- Audible Audiobook
- Listening Length: 8 hours and 8 minutes
- Program Type: Audiobook
- Version: Unabridged
- Publisher: Random House Audio
- Audible.com Release Date: July 16, 2013
- Whispersync for Voice: Ready
- Language: English
- ASIN: B00DYMLQEU
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Zealot: The Life and Times of Jesus of Nazareth Audible Audiobook – Unabridged
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1) This is a popularization of recent (late 20th-early 21st century) reputable scholarship regarding Jesus. There's nothing in this book that would surprise a person (like myself) who has read pretty much all of the accessible scholarship on Jesus published in the last 30 or so years. Just going through the (extensive!) notes and bibliography at the end indicates to me that Aslan has done his homework.
2) Aslan takes the position that Jesus was a zealot for God and God's Temple, but (and this is repeated several times in the book) he was not a member of the Zealot Party, which wouldn't arise until over 30 years after Jesus' death. In this, Jesus was just one of a number of people who arose in the period from the reign of Herod the Great to the destruction of Jerusalem in 70 CE and his fate was like those others. In short, Jesus was killed for his zealotry, which was perceived as a threat to the Roman authorities and particularly to the Jewish sycophants who ran the Temple (and profited nicely from it). This is not a position shared by many members of the religious scholarship fraternity, who have attempted to carve out a position for Jesus where he's a religious figure who did not delve at all into politics. It's an interesting argument that I can't do justice in a few short sentences. If you're interested, you'll have to read the book yourself and decide if Aslan makes his case.
3) Aslan doesn't stop with the death of Jesus, and, as someone writing history, not hagiography, he carefully notes that he can't pass judgment on whether Jesus' resurrection occurred, because it is not a historical event but an event of faith. He then pushes on to a discussion of the earliest Christians and, in particular, the conflict between James the Just, described as the brother of Jesus and the head of the Jerusalem Christians, and Paul of Tarsus, the evangelizer of the Gentile world. This part is definitely worth the read, because it brings out the fact that the early Christians were not "in one accord" but were in fact fractiously divided over what Jesus taught and what it all meant.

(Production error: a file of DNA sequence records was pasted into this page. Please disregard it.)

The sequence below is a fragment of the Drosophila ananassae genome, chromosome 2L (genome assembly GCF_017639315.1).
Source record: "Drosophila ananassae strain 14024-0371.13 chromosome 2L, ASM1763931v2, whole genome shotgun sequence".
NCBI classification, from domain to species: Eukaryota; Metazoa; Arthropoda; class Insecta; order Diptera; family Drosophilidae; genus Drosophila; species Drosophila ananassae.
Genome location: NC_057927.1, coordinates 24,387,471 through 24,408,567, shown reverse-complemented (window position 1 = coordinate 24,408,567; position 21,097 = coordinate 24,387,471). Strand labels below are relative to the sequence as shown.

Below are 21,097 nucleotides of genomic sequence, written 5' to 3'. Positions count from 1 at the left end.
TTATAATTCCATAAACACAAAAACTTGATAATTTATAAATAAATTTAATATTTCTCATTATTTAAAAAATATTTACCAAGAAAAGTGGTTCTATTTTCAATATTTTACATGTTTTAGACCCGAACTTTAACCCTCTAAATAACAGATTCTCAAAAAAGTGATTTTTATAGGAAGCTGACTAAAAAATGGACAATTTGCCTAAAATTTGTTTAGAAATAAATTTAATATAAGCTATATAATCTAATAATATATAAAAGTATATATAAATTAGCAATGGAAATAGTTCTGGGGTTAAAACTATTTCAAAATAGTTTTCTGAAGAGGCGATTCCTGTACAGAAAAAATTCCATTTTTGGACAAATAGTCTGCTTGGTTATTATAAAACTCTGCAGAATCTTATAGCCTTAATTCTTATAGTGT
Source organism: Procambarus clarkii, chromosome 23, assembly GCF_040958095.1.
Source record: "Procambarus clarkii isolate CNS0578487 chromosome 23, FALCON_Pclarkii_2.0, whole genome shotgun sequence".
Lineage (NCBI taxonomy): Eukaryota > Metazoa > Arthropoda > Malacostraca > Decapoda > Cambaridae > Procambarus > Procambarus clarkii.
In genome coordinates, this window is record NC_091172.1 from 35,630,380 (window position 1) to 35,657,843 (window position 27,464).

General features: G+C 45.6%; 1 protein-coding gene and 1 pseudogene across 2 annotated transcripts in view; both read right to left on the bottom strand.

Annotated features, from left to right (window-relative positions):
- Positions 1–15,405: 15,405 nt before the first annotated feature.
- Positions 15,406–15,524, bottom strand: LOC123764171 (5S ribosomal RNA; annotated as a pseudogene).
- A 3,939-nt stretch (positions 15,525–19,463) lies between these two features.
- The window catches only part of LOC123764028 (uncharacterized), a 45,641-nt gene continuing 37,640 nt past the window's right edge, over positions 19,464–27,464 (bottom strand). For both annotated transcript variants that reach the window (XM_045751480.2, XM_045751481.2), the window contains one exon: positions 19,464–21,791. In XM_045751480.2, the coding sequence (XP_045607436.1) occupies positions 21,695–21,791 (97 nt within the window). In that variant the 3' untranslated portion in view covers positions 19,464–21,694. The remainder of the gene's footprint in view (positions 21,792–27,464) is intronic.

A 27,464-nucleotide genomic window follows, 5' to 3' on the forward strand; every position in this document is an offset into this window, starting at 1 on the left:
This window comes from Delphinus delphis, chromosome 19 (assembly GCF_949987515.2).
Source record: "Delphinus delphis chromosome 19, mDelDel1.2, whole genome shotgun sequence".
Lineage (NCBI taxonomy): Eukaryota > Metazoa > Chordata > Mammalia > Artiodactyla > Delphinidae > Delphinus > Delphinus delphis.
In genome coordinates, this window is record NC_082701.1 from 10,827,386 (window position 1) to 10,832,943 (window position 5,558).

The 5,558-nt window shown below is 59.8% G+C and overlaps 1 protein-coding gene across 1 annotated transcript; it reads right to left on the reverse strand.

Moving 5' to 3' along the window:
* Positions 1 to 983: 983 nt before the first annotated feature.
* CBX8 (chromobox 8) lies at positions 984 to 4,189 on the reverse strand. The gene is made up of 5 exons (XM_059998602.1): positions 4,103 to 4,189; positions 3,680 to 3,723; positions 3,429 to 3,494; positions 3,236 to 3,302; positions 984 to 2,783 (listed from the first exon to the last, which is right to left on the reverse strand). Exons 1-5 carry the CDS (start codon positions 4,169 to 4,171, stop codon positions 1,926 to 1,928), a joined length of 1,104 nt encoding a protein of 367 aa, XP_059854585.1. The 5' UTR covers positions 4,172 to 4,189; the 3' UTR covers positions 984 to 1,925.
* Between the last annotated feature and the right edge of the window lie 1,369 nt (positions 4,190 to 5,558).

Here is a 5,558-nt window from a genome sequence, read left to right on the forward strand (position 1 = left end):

4) My only serious factual gripe about the book comes from the first paragraph of Chapter 15, where Aslan describes James the Just as follows: "He himself owned nothing, not even the clothes he wore--simple garments made of linen, not wool." The problem is that historically linen was an elite fabric, not the fabric of the poor. (For example, Luke 16:19 points out that the rich man in Jesus' parable of the rich man and Lazarus wore purple and fine linen and all four gospels are agreed that Jesus was buried in linen.) Making linen from flax took a lot of preparation as compared to wool, which can be spun practically straight from the sheep. But getting back to James the Just: The sources, by putting James in linen, were more likely comparing James to the Temple High Priest, who would have worn linen for the sacrifices.
5) I'm knocking off one star for not being footnoted. Granted, there is an extensive set of chapter-based endnotes (and I strongly suggest reading them, they're as engaging as the book itself), but the lack of footnotes is a serious flaw. Even if the book is intended for a popular audience, it should have been footnoted.
6) As for the assertion that the book is fatally flawed because it's influenced by Aslan's Muslim background: That is flatly false. Let me state again that there is nothing in this book that can't be read in the scholarship done by *Christians* published over the past several decades. Moreover, if Aslan was pushing Islam, you'd think that he'd make a point of saying, "Well, Islam considers Jesus a prophet," but he doesn't. Not at all. The reviews which make the assertion that the book is terrible, horrible and awful because of "OOOOH EVIL ISLAM!!!!" appear to have been influenced by Fox News' promotion of a screed by John Dickerson. As a former journalist for Phoenix New Times, Dickerson should know better, but perhaps that's why Dickerson is no longer a journalist but now pastors a church in Prescott, AZ and churning out inaccurate and inflammatory junk for the fearful faithful.